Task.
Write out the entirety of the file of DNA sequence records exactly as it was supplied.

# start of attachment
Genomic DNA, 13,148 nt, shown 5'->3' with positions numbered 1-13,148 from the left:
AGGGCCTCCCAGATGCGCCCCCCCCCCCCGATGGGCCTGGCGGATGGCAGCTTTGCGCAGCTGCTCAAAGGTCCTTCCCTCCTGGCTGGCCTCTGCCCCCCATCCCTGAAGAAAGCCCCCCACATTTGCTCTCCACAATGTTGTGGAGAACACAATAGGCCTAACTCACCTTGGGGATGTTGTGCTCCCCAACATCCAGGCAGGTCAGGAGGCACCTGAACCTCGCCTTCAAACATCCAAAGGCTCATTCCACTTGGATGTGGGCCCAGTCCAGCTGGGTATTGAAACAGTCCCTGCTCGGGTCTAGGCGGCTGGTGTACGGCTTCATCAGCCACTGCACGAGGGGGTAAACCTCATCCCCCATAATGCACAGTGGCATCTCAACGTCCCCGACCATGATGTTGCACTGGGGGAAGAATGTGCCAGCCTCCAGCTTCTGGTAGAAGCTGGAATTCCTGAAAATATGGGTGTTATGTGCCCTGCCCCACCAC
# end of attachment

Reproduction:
Genomic DNA, 13,148 nt, shown 5'->3' with positions numbered 1-13,148 from the left:
AGGGCCTCCCAGATGCGCCCCCCCCCCCCGATGGGCCTGGCGGATGGCAGCTTTGCGCAGCTGCTCAAAGGTCCTTCCCTCCTGGCTGGCCTCTGCCCCCCATCCCTGAAGAAAGCCCCCCACATTTGCTCTCCACAATGTTGTGGAGAACACAATAGGCCTAACTCACCTTGGGGATGTTGTGCTCCCCAACATCCAGGCAGGTCAGGAGGCACCTGAACCTCGCCTTCAAACATCCAAAGGCTCATTCCACTTGGATGTGGGCCCAGTCCAGCTGGGTATTGAAACAGTCCCTGCTCGGGTCTAGGCGGCTGGTGTACGGCTTCATCAGCCACTGCACGAGGGGGTAAACCTCATCCCCCATAATGCACAGTGGCATCTCAACGTCCCCGACCATGATGTTGCACTGGGGGAAGAATGTGCCAGCCTCCAGCTTCTGGTAGAAGCTGGAATTCCTGAAAATATGGGTGTTATGTGCCCTGCCCCACCAC